Thousands of dollars worth of vehicles and tools were reported stolen from former NBA star Jayson Williams' home in greater Bluffton, which is in foreclosure, according to a Beaufort County Sheriff's Office report.
Among the property missing from 4 York Circle in Berkeley Hall are specialty tools left there by a consultant who lived in the home for about six months in 2011 while making repairs to prepare the house for sale, according to the consultant, Michael Walters.
Williams pleaded guilty in early 2010 to aggravated assault in the 2002 shooting death of limousine driver Costas Christofi in Alexandria Township, N.J. He was sentenced to five years in prison but released in April 2012.
Walters said he was contacted by Charles Houston Jr., who had power of attorney over Williams' assets while he was incarcerated. Williams decided in September 2010 to sell the seven-bedroom home, and Walters was asked to fix it up.
He also was asked to live there, in part because of concerns about security. In 2010, at least $60,000 worth of electronics, jewelry and sports memorabilia was reported stolen from the house. Walters said he lived and worked at the residence from January 2011 until June 1, 2011, when Berkeley Hall security stopped him at the community's gate and would not allow him inside. He said he had to leave his tools behind.
"We don't know why, they just said, 'You can no longer come in the front gate," he said.
Berkeley Hall contends that Walters and Houston lost the right to work or live at the property after Williams revoked Houston's power of attorney in February 2011, according to court documents.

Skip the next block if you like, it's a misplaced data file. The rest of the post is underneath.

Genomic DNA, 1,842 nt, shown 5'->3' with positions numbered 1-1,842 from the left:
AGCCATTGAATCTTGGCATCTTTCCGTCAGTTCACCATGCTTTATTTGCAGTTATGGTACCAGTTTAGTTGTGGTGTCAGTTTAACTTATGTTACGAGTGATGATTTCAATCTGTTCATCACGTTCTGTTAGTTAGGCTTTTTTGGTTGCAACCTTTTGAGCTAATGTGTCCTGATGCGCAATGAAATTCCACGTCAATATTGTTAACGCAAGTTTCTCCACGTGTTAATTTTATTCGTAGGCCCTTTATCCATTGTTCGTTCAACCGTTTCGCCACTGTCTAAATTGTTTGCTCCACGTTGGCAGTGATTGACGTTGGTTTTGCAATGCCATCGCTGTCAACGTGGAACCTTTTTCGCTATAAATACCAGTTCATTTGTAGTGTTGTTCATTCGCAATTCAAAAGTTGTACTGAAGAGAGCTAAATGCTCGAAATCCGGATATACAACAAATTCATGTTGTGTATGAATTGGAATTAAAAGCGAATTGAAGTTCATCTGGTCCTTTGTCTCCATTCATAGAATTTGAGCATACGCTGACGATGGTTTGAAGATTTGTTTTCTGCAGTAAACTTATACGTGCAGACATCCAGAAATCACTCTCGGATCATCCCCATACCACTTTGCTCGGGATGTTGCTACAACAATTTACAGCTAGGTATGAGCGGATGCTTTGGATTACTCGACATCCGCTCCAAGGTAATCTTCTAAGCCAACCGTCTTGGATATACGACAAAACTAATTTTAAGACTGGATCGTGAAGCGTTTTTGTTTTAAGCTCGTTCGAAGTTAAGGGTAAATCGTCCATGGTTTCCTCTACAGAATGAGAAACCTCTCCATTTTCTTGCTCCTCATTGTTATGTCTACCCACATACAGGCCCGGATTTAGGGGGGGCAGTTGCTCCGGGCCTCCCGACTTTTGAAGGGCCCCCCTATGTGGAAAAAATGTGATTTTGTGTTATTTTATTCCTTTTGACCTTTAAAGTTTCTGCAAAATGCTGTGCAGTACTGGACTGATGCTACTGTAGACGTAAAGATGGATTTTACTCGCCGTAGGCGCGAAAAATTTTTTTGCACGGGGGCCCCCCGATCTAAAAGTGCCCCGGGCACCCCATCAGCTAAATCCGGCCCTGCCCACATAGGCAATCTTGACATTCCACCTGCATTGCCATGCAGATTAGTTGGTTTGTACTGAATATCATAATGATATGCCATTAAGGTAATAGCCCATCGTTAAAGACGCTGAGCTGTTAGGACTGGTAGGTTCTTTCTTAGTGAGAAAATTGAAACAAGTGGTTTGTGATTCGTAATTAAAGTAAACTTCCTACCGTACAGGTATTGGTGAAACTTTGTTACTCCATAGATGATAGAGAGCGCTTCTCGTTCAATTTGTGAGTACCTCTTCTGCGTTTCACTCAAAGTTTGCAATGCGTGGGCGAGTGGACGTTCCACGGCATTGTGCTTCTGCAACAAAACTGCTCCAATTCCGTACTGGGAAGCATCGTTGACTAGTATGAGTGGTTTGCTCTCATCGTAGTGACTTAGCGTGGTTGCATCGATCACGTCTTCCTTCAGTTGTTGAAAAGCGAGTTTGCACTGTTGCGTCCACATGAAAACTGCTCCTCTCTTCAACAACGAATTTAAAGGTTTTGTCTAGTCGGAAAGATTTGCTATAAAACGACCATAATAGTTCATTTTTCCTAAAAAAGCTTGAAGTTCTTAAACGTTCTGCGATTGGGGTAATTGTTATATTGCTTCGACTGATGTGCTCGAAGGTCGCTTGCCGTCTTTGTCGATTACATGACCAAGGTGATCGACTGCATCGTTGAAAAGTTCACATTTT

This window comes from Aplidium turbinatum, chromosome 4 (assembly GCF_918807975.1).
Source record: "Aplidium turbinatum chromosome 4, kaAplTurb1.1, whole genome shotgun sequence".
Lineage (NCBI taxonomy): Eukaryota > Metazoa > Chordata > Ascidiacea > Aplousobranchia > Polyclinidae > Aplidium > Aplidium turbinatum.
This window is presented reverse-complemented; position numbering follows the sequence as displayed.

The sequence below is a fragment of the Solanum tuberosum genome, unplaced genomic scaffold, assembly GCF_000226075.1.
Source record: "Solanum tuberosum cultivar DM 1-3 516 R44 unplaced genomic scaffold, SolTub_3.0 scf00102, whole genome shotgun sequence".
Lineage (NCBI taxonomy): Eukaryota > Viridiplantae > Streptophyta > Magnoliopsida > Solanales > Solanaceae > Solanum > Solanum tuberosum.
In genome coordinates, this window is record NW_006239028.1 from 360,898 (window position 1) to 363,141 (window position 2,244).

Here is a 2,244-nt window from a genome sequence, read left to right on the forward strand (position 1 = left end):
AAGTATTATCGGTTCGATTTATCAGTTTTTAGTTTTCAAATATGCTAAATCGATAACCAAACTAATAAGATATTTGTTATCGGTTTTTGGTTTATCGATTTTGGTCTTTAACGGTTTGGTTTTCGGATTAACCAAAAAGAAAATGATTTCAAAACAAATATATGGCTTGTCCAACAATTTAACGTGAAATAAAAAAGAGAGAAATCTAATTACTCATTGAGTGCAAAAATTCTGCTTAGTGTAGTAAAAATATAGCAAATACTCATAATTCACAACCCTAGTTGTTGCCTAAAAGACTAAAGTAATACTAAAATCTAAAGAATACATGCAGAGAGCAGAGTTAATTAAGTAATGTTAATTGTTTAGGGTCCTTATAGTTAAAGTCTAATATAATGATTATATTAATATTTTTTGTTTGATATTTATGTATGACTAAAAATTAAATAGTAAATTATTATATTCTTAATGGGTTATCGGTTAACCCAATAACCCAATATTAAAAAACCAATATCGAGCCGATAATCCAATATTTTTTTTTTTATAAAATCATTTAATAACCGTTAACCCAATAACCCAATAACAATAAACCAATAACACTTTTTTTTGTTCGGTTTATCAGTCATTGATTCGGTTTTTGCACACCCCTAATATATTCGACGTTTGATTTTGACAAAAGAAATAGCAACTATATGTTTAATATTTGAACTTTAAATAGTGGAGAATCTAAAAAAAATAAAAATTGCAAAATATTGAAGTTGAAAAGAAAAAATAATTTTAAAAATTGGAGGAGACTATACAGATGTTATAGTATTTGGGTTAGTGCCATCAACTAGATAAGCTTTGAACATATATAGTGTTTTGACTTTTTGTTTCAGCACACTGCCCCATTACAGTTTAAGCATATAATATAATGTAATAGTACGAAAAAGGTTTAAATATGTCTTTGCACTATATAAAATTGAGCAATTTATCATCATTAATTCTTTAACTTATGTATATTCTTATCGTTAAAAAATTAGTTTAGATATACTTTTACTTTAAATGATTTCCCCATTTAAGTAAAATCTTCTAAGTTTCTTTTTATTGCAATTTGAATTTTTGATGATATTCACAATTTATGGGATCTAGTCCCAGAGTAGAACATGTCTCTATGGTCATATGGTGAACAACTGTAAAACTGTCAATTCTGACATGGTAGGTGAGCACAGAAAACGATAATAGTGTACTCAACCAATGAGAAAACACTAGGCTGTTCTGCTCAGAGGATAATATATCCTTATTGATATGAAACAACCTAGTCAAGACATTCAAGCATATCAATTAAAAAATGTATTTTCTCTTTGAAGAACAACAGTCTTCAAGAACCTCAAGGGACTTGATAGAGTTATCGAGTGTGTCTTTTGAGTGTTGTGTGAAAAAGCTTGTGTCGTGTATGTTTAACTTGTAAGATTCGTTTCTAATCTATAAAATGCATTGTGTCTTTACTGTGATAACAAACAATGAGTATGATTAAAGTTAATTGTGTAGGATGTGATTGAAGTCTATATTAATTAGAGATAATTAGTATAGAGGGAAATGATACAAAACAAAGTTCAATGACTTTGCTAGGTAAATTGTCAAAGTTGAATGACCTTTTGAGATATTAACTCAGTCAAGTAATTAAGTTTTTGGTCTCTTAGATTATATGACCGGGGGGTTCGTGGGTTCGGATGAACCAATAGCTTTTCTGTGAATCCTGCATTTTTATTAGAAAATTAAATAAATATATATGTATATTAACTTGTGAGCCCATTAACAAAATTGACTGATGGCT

Walters said he spent seven months in civil proceedings over Berkeley Hall's decision to deny him access to the property.
He eventually was allowed inside in October, after the house went through foreclosure and MTGLQ Investors L.P., a subsidiary of the Goldman Sachs Group Inc., took ownership, according to court records. The bank escorted Walters to the house Nov. 19 to retrieve his property, including a Ford F-150 truck, two motorcycles, custom-made construction tools, clothing and household goods.
Walters could see the vehicles and items through the garage and guesthouse windows, but they were secured by electrical locks and there was no power to Williams' home.
"I was very, very pleased to see all my equipment was just the way I left it," he said. "But I'm not gonna break in, I'm not a crook."
Walters planned to return with the bank's agent after power was restored. However, about a month later, MTGLQ Investors L.P. took its own inventory. The bank sent Walters its pictures of the garage, images that did not document most of his property, worth about $75,000, he said.
"My truck looks like it drove out of the factory," he said. "The specialty tools, they're tools you can't buy."
In May, Walters, Williams and Houston sued the gated community in the U.S. District Court of South Carolina, claiming Berkeley Hall wrongfully denied the contracted men from carrying out their work.
Berkeley Hall attorneys argue the men did not have a valid contract. When Williams' wife filed for divorce in 2009, the court appointed a receiver to manage the couple's properties, including 4 York Circle, the response states. They are still married.
Walters and Houston also made no attempt to retrieve their property after they were barred from the community, according to the response.
Several motions are pending before the federal judge, according to attorney Terry Finger, whose firm is representing Berkeley Hall. However, the lawsuit might go on without Williams after he filed to withdraw himself as a plaintiff Oct. 22.
For now, Walters said he's concerned about his property -- particularly his showpiece vehicles and custom-made tools.
"All I want is my stuff back," he said.
Reached Friday, Lt. Col. Bill Neill said the Sheriff's Office had nothing new to report about the theft allegation.
Attempts Friday afternoon to reach Williams' attorney were unsuccessful.
Follow reporter Rebecca Lurye on Twitter at twitter.com/IPBG_Rebecca.